As a PHP engineer, have you ever asked yourself whether you need to master other programming languages?
PHP has been the language of choice for building a full-stack monolithic applications for many companies and many
years. Furthermore, in the last 5 years frameworks (Symfony, Laravel, Zend), tools (Composer, Monolog) and
rapidly growing community (PHP-FIG) helped many engineers to build enterprise level software applications. Many
companies, such as Facebook, Yahoo!, Wikipedia, Wordpress, Tumblr, had pure PHP in their early days, and that didn’t
hold them back from becoming successful over the years.
However, a successful business grows, so grows the number of engineers it needs to support the growth. Organizational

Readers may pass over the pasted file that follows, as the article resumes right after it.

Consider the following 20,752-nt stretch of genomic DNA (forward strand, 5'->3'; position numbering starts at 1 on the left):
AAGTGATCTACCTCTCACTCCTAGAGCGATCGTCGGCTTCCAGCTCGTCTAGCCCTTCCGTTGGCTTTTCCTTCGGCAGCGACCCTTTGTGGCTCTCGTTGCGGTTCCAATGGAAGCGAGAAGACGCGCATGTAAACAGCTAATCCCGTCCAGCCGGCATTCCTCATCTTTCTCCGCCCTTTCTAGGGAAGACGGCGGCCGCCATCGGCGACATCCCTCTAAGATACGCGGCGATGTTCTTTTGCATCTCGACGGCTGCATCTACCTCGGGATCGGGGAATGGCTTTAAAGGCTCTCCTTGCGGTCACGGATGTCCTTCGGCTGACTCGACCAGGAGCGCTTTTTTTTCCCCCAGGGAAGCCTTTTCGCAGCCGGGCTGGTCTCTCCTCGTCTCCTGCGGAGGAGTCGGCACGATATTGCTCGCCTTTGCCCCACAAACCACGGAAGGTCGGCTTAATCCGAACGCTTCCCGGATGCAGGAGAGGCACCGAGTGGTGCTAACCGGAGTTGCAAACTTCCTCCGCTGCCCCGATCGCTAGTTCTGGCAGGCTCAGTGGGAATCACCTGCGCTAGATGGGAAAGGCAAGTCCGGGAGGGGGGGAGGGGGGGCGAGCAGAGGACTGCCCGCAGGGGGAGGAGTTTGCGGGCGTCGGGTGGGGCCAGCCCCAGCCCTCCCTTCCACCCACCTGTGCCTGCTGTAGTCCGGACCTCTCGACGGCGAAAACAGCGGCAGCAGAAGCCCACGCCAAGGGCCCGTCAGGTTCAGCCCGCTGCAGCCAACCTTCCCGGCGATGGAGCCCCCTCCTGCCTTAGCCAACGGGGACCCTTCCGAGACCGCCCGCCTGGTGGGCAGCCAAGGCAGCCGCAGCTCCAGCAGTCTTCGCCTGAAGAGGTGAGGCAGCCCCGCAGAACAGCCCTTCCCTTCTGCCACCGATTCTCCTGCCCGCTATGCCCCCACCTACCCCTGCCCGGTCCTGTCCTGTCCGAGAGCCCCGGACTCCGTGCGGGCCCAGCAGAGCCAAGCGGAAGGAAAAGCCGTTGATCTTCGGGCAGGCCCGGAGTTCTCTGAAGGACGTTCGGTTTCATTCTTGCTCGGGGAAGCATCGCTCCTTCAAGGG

structure of the company indicates that the existing monolith is better be split apart. At some point the strategy
stabilizes and teams now focus on independent services instead.
In this article we will try to evaluate how far can PHP alone take us and where Go can step in and solve problems we
will face down the road.
As a friend of mine loves to say, “The best way to learn a programming language is to start writing algorithms in it”.
While that most probably won’t make you the language expert, there’s a high chance that you will face most of the data
structures it provides as well as feel the power of it’s unique language constructs.
There’re lots of good resources to help you get started, but I prefer to spend my spare time on
Hackerrank. It’s free, has pleasant user interface and a solid selection of algorithmic
problems conveniently broken down into categories and difficulty levels.
After solving each problem, the whole analyzing part is usually getting thrown out. And that pointed me to the idea of
writing the way of thinking into blog posts. Always good to look back and see how good you were and how bad was your
English. So let’s get it started!